Healthcare for foreigners in Japan
A recent but prolonged illness forced me to cancel much of my plans to travel and study in Japan and remain in Australia for the foreseeable future. Between the surgical consultations and medication, my savings and holiday leave evaporated requiring me to start over again.
Perhaps it was fortunate that this occurred in Australia where my wife could drive me to hospital in the middle of the night and explain the situation as I was in no condition to communicate. I would hate to attempt to describe my condition with my limited Japanese, especially trying to mime the symptoms, when I was almost delirious.
In Australia, much of our healthcare is publicly funded by the taxpayer – although private health insurance is encouraged by our government’s obsession with cost cutting. Due to the tight budget, the consequence with both the emergency department and the hospital stay itself is the approach of “treat ’em then street ’em” – deal with the immediate problem and then as soon as the patient is out of danger, handball them back to their General Practitioner.
Also due to the tight budget for public healthcare, there are often long waiting lists when being referred to specialists or being admitted for surgery. As I took out basic private insurance after I was married, my GP was able to call in some favours and get me to see a specialist that afternoon – the specialist examined me and told me “you are not going home today”. I was admitted immediately.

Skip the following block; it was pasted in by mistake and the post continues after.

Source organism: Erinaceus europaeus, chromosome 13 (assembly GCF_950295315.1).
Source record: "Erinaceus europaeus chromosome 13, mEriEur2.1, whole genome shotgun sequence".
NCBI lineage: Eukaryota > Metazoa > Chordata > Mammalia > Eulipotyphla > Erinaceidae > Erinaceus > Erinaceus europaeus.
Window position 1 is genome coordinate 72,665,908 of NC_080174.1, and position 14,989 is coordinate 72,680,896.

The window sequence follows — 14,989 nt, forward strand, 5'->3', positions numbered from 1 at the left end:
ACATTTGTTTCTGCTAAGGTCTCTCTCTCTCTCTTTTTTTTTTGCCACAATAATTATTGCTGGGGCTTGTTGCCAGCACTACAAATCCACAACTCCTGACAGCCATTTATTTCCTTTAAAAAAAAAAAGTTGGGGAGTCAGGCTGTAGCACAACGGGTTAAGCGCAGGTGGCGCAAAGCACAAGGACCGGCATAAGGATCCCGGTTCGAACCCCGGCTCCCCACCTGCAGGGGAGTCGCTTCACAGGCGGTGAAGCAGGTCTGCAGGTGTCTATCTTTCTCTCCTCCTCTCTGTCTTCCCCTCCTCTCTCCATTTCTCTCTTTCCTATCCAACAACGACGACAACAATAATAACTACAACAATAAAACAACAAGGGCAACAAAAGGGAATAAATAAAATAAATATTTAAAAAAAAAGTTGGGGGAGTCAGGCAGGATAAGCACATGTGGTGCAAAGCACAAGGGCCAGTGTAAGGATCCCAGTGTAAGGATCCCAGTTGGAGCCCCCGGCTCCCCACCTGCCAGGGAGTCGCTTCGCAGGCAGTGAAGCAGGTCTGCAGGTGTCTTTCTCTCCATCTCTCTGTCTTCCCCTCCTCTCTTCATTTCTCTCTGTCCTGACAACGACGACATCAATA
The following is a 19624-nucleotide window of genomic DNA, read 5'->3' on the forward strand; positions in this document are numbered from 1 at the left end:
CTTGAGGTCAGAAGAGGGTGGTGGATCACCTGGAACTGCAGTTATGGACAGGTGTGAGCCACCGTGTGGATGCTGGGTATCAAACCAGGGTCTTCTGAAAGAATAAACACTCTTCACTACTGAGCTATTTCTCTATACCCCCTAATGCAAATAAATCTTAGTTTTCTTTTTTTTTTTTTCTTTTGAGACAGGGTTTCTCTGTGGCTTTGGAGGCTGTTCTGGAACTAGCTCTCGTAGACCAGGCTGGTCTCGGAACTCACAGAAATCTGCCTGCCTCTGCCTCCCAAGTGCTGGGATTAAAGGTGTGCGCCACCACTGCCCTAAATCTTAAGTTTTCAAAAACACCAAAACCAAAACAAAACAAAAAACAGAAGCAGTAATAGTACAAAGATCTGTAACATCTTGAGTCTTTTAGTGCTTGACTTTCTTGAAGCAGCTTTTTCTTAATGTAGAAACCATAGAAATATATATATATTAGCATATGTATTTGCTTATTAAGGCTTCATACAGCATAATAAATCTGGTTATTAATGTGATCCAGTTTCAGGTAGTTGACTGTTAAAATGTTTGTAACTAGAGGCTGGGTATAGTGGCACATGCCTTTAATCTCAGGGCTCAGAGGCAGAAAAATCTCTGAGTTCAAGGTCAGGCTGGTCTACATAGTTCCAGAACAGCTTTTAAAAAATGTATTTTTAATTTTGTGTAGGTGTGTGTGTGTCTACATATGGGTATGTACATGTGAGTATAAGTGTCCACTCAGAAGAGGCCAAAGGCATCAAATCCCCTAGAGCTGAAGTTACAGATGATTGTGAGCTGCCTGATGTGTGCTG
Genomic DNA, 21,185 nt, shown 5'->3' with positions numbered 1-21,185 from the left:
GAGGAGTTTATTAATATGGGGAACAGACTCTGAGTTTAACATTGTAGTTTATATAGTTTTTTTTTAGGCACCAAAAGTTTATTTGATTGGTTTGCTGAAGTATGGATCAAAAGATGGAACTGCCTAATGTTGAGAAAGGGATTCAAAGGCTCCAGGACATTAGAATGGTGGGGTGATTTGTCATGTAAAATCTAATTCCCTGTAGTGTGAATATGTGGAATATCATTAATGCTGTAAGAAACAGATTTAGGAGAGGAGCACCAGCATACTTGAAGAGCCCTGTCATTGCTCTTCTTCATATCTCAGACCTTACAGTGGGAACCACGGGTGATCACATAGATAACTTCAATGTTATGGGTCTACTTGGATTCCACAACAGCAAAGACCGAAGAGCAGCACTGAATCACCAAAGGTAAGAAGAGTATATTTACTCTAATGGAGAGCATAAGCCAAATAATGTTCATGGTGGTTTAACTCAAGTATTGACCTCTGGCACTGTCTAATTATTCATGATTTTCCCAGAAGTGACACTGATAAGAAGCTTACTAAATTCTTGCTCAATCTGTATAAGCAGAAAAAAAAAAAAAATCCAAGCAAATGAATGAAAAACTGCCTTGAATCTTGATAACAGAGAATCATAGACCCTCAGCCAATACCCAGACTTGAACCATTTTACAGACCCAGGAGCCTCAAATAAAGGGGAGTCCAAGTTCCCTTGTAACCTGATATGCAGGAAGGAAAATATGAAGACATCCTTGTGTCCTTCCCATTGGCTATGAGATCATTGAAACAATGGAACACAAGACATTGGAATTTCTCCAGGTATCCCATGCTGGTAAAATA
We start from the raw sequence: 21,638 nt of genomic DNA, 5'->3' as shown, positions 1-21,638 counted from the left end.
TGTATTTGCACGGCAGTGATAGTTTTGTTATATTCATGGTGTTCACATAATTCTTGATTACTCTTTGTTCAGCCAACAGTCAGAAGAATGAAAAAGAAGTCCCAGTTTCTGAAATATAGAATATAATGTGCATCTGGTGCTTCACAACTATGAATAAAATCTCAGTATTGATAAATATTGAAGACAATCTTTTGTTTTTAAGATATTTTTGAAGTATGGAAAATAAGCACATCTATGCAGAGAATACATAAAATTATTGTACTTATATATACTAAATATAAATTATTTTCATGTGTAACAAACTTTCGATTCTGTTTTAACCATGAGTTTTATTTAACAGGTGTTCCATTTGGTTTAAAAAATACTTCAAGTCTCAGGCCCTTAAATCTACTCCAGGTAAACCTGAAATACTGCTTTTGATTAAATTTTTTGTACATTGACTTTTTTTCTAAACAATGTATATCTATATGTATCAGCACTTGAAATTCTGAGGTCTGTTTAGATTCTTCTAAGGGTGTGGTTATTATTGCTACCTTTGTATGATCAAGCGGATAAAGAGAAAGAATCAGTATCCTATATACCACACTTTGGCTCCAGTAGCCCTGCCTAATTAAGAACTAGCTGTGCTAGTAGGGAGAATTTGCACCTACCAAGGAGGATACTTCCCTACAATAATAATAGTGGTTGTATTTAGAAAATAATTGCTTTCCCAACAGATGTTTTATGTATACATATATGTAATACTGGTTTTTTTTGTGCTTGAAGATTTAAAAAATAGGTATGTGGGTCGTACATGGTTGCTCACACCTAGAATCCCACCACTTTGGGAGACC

My hospitalisation was brief, but recovery was much longer and required several follow up consultations due to ongoing complications. I didn’t think too much of it until bills for both consultations and medication started arriving – my insurance covered the hospital stay but very little else as the specialist wasn’t “endorsed” by my insurance provider. I hadn’t seen bills that large since my wedding.
Should this have happened in Japan, I find myself wondering what the situation would have been. I’ve known people who visited America and fell ill or were injured during their stay, only to have doctors refuse to treat them because they didn’t have the right kind of insurance. Having injured her back, one was required to pay cash upfront for treatment, the other had to administer their own treatment – the family she was staying with were all doctors but couldn’t help her, but did show her how to inject herself.
Previous study trips I have taken have been to places where comprehensive treatment was available for a modest annual fee, or covered by my own travel insurance for shorter stays – the arrangement being that once I was out of danger, I would be flown back to Australia for the remainder of the treatment required. These have typically been “tourist destination” and often operated by Australian businesses.
I would be interested in learning other people’s experiences with healthcare in Japan – how much was covered by different insurance schemes versus how much they were out of pocket, what difficulties they encountered both in communication and if they encountered any discrimination. Even differences in treatment between cities and rural areas.
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